Sciatica & Back Pain Plague Humanity: What Can Be Done

I know..! It’s 2021, we see the word “plague” and our brain processes “pandemic” or “epidemic” or “outbreak” –  but this “plague” is rather the affliction and torment; not a strain of Covid-19 for the coccyx. If you were feeling a bit Old English, Germanic or a bit 1821, you’d be saying, “Sciatica and back pain are the bane of humanity”. 

However you want to put it, it is about strain and a pain. And it’s universal at that. 

Ancient Greeks and Romans had sciatica, although it was attributed to a disease of the hip until the early 1760s. It was only then that the distinction was made between pain of the nerve and pain of the joint. Whomever those patients of discovery at the time likely considered it a great pyrrhic victory with the excruitiating agony still shooting down their leg. 

Similarly, there has always been back pain. 

However incomplete it is, the earliest surviving surgical text is the Edwin Smith papyrus from about 1500BC. Ironically, it abruptly ends in the middle of a detailed description of acute back pain.

Tantalisingly, the unknown Egyptian scribe, (or ‘sesh’) whose back pain annotation was left unfinished, was apparently subsequently sent somewhere else to copy down an older transcription instead. It could have been anything. Magic spells, legal contracts and wills, medical procedures, tax records, or genealogies; and maybe (and this is purely personal conjecture) there was a low stool to sit on, rather than a reed mat, for instance. 

Immediately into this second task, our dutiful and hapless scribe ceased his labours and promptly dropped dead. 

Hilarious, when it isn’t you; and brings to mind the Monty Python sketch where Ernest Scribbler writes the Funniest Joke in the World, reads it to himself and literally dies laughing. 

Both the scribe and papyrus were buried in a tomb near Thebes, where 3500 years later in 1862, grave robbers found the contents and sold them to Edwin Smith, a 40-year-old American dealer and collector of antiquities. Curiously, for all the detail on that papyrus, there is no mention of the last words of this sesh being, “My back is killing me!” or indeed his name.

Maybe he was called Ernest Scribbler the Scribe.

It’s interesting to note that for all the physiological detail the Edwin Smith papyrus holds, it provides no clue to what the ancient Egyptians thought about backache, or how they deemed best to treat it. There is complete ambiguity in the last sentence which gives no clarity whatsoever on whether the treatment decision was rest, or mobilisation. And no record of natural treatments for sciatica back pain.

We long ago revered the innovations and revolutionary thinking of this ancient culture, so it’s unsurprising that therein lay a most modern controversy.

By the 4th century, Roman physician Caelius Aurelianus offered plate depictions of the spinal column, complete with intervertebral disc spaces. He concluded that “Virchow’s Tumor” (sciatica), although most commonly found in those of middle age, could actually occur at any age, following “… a sudden jerk or movement during exercise, unaccustomed digging in the ground, lifting a heavy object from a low place, lying on the ground, sudden shock, a fall, or continuous and immoderate sexual intercourse.”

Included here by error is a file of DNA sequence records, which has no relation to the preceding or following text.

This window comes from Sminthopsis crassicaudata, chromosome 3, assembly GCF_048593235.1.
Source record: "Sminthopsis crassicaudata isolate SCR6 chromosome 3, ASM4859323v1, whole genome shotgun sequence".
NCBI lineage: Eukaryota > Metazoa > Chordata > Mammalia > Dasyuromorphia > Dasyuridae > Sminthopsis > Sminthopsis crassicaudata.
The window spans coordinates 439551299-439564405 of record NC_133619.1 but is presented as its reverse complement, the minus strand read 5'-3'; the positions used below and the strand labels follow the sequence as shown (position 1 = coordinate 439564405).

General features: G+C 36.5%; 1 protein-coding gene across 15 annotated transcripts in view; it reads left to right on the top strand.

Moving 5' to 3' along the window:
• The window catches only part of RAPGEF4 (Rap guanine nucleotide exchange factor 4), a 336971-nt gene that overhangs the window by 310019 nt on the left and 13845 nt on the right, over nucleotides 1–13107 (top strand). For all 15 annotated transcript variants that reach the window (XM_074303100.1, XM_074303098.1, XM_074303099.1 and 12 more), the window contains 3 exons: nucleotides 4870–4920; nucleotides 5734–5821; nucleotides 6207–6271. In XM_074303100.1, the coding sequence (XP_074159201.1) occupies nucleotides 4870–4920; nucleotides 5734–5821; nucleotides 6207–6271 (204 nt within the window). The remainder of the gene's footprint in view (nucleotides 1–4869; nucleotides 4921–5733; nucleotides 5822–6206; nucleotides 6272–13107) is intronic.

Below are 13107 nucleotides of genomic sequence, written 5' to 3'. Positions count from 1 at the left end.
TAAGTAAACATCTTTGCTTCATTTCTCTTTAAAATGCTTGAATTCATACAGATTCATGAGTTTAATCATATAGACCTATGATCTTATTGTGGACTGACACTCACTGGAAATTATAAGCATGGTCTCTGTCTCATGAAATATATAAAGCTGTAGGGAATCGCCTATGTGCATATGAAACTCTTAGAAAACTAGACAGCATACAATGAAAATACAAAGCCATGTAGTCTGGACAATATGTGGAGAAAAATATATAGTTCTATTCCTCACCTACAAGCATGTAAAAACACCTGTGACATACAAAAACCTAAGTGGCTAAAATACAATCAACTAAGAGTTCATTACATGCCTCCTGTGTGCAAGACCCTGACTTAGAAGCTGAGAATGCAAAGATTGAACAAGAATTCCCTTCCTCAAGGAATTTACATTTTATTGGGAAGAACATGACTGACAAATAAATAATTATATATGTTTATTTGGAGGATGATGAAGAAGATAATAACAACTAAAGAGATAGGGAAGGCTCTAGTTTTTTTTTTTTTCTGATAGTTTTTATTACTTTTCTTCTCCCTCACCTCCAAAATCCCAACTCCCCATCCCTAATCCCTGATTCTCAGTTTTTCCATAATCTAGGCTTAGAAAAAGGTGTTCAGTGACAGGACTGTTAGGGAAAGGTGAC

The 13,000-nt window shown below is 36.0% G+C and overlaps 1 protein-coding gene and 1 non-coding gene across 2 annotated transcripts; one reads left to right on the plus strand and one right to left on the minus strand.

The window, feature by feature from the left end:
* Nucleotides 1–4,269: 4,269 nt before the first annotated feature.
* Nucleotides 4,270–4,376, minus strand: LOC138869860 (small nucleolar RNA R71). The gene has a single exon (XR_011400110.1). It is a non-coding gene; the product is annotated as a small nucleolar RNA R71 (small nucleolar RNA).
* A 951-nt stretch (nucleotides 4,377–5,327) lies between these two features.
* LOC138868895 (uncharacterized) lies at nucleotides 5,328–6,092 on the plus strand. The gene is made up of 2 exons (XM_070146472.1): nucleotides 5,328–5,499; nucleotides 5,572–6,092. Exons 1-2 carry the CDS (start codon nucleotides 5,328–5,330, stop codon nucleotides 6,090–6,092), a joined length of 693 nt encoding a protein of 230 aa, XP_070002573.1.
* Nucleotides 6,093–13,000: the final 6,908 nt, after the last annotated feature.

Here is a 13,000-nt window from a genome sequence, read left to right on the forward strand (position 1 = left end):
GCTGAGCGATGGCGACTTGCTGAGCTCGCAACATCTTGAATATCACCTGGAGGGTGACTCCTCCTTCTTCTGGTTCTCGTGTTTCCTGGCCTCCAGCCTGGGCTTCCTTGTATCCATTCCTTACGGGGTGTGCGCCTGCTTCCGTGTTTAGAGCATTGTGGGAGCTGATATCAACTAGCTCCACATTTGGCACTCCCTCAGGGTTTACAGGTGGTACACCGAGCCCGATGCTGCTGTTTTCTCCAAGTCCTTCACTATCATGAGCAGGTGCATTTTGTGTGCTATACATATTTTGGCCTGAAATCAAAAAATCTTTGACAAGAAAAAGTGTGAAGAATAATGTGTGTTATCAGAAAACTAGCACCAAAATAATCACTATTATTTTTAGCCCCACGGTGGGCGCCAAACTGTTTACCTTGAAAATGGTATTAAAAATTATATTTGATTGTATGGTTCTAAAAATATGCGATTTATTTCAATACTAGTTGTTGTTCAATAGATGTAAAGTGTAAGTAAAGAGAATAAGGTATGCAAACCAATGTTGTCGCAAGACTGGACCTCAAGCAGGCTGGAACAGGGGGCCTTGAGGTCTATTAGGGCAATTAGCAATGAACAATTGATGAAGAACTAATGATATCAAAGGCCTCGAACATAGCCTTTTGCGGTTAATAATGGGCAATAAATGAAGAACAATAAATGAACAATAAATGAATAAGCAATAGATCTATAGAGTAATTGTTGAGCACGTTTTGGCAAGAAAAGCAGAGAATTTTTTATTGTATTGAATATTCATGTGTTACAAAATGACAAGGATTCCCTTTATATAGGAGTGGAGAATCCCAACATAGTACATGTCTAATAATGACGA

Ah yes; all fun and games until someone puts their back out, but and at least progress was being made. 

A century later, Hippocrates prescribed rest, massage, heat, dietary changes, and music.

It was, however, the Arabic and Turkish worlds of the 15th century that made many advances in the care of the spine. Sciatica unmanaged with analgesics was treated with cautery. 

From one intense pain to the absolute extreme, one would think. 

In 1764 and for some time after, sciatica was known as “Cotugno’s disease” which is only useful to know for pub trivia nights and having an interesting medical certificate to hand to your boss.

By 1800, physicians generally believed that back pain was the result of muscles holding a build up of rheumatic phlegm, basically caused by cold and damp. 19th century treatments commonly consisted of remedying the rheumatism via accepted measures of the times: such as relief of constipation, blistering and cupping. 

It appears that in general, over millennia, sciatica and back pain has garnered much interest and study, and overall, there has been basic little change in treatment. For both multidisciplinary pain treatment and more invasive approaches, such as spinal surgery, there is still only low-to-moderate effectiveness.

Although most will recover from an episode, in the Western world one-in-five adults will develop a chronic disability, and this statistic continues to increase due to our aging populations. The global socioeconomic impact is in the quadrillions. 

Sufferers for whom multidisciplinary and hospital care is necessary, often bear very high personal and financial impacts; and unfortunately long-term stable work ability and quality of life outcomes are still very poor.

So what can be done? 

Avoid the injury, it seems. As it turns out, however, the ancients offer much wisdom. Be less sedentary. Do your utmost to be physically supple and flexible, and develop strong core strength. Find a healthy discipline that suits you; whether it be yoga, tai chi or any other low impact, high strength activity, and embrace that choice as an integral part of your lifestyle. Make useful dietary changes; it was Hippocrates who first stated, “All disease starts in the gut” and contemporary scientific research certainly validates that.

Should you suffer an episode of sciatica or back pain, you could seek out practitioners on social media. And while you’re doing that, there’s no harm in taking that Hippocratic view toward rest, massage, heat, dietary changes, and music.